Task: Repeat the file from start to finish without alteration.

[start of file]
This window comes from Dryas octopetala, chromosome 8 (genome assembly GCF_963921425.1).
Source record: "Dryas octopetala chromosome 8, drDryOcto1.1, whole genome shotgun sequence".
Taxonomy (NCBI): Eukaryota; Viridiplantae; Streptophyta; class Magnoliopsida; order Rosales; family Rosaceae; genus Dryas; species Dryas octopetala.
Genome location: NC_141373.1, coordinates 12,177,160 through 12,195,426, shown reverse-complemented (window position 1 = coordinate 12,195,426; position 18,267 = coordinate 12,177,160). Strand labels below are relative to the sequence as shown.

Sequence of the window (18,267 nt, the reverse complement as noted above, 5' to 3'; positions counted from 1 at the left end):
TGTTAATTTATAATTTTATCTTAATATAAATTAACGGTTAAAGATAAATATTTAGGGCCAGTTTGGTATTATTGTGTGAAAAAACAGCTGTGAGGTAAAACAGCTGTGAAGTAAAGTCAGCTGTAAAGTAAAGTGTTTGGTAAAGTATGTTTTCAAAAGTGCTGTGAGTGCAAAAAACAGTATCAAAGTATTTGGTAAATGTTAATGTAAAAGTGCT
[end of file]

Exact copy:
This window comes from Dryas octopetala, chromosome 8 (genome assembly GCF_963921425.1).
Source record: "Dryas octopetala chromosome 8, drDryOcto1.1, whole genome shotgun sequence".
Taxonomy (NCBI): Eukaryota; Viridiplantae; Streptophyta; class Magnoliopsida; order Rosales; family Rosaceae; genus Dryas; species Dryas octopetala.
Genome location: NC_141373.1, coordinates 12,177,160 through 12,195,426, shown reverse-complemented (window position 1 = coordinate 12,195,426; position 18,267 = coordinate 12,177,160). Strand labels below are relative to the sequence as shown.

Sequence of the window (18,267 nt, the reverse complement as noted above, 5' to 3'; positions counted from 1 at the left end):
TGTTAATTTATAATTTTATCTTAATATAAATTAACGGTTAAAGATAAATATTTAGGGCCAGTTTGGTATTATTGTGTGAAAAAACAGCTGTGAGGTAAAACAGCTGTGAAGTAAAGTCAGCTGTAAAGTAAAGTGTTTGGTAAAGTATGTTTTCAAAAGTGCTGTGAGTGCAAAAAACAGTATCAAAGTATTTGGTAAATGTTAATGTAAAAGTGCT